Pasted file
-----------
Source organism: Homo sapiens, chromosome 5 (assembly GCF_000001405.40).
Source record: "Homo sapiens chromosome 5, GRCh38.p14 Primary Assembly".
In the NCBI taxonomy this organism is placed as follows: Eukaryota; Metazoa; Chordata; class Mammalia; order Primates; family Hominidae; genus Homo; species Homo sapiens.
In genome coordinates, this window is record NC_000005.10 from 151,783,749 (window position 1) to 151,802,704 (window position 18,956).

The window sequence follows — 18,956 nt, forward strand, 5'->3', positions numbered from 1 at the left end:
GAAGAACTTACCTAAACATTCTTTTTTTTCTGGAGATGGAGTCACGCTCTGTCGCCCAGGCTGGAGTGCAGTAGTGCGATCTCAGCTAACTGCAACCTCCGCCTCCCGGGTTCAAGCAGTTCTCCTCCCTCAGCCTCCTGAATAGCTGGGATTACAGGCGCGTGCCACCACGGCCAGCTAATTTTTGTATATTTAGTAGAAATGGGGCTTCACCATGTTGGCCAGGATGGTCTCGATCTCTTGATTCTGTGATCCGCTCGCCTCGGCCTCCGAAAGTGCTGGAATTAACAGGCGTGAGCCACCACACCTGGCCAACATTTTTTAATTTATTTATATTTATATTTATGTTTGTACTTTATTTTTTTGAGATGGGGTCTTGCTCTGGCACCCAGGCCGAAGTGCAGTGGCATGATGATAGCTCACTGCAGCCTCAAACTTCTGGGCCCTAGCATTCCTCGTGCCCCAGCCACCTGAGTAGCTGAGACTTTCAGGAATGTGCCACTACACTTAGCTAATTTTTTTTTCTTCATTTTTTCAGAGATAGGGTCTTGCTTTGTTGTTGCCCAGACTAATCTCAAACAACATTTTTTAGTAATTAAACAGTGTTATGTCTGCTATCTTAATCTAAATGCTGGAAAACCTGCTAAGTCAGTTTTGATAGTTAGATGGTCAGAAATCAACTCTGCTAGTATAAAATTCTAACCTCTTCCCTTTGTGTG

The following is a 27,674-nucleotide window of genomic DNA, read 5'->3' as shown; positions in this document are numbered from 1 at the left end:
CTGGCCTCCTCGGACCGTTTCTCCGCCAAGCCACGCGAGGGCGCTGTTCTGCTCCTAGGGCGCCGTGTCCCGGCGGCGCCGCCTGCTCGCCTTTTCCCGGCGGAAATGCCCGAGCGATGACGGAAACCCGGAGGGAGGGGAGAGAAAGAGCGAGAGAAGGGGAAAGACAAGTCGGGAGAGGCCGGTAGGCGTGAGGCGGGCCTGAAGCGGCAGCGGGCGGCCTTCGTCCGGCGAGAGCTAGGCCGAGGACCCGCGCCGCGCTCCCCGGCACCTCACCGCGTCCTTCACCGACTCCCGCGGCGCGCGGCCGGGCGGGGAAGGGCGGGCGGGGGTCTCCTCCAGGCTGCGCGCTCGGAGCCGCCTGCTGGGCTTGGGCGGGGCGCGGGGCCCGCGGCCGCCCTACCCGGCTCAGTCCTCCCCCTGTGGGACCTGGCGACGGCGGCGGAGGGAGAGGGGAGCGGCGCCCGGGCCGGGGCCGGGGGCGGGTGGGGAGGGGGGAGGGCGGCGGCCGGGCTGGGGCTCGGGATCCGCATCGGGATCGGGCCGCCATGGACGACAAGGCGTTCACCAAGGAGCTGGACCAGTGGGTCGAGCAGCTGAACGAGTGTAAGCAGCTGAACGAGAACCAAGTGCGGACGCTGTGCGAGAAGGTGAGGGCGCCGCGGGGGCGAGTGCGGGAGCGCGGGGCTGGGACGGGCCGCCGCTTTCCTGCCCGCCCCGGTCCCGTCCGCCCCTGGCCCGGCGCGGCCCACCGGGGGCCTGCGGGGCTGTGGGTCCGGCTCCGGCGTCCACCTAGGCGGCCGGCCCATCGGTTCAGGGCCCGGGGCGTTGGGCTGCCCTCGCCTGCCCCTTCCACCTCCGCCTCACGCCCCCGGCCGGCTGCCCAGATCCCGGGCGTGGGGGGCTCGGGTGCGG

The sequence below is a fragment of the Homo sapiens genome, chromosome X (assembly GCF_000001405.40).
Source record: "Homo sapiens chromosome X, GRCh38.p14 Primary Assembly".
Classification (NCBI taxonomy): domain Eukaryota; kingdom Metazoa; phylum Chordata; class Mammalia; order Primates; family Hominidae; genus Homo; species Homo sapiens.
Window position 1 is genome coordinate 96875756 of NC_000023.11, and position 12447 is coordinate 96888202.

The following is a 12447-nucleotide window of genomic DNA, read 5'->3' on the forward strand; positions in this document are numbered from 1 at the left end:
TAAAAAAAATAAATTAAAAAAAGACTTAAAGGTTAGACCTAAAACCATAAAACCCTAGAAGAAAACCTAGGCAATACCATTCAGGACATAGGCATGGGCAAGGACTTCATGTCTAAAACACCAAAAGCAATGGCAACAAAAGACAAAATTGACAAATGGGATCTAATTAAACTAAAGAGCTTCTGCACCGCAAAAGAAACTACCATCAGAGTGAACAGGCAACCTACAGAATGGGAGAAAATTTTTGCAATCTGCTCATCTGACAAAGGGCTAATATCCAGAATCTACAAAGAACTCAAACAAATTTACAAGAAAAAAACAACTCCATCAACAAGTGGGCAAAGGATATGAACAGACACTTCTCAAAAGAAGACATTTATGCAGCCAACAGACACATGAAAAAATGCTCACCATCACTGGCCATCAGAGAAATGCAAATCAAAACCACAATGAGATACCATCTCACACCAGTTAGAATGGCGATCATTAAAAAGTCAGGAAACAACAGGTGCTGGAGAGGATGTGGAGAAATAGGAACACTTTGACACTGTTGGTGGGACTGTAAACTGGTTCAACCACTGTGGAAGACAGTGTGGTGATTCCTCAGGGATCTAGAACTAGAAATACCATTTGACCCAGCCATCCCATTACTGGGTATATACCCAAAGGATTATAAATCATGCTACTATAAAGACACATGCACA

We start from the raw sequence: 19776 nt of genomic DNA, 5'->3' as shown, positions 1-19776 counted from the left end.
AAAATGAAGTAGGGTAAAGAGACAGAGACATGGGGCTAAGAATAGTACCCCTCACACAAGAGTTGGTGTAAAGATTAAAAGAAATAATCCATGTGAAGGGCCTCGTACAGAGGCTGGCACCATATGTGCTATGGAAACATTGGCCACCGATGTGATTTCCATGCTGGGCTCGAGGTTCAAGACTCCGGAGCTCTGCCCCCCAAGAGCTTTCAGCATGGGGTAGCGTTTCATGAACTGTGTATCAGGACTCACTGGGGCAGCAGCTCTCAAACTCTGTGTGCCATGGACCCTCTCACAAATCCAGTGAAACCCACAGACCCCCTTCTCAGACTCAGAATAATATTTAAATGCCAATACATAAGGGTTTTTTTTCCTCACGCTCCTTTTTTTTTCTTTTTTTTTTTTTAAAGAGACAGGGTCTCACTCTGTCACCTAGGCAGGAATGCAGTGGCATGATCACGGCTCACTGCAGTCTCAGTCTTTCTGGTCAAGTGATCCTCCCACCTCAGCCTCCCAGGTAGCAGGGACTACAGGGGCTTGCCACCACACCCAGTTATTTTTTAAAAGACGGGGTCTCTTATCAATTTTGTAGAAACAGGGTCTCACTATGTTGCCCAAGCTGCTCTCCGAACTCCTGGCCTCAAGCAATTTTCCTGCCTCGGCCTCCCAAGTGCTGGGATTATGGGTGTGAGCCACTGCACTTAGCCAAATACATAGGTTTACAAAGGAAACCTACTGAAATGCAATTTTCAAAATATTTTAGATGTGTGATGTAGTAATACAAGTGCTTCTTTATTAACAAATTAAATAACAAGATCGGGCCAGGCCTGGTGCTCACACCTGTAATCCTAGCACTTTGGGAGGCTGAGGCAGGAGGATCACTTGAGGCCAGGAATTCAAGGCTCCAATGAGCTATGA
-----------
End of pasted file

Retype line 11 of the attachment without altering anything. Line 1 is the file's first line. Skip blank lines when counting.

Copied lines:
Classification (NCBI taxonomy): domain Eukaryota; kingdom Metazoa; phylum Chordata; class Mammalia; order Primates; family Hominidae; genus Homo; species Homo sapiens.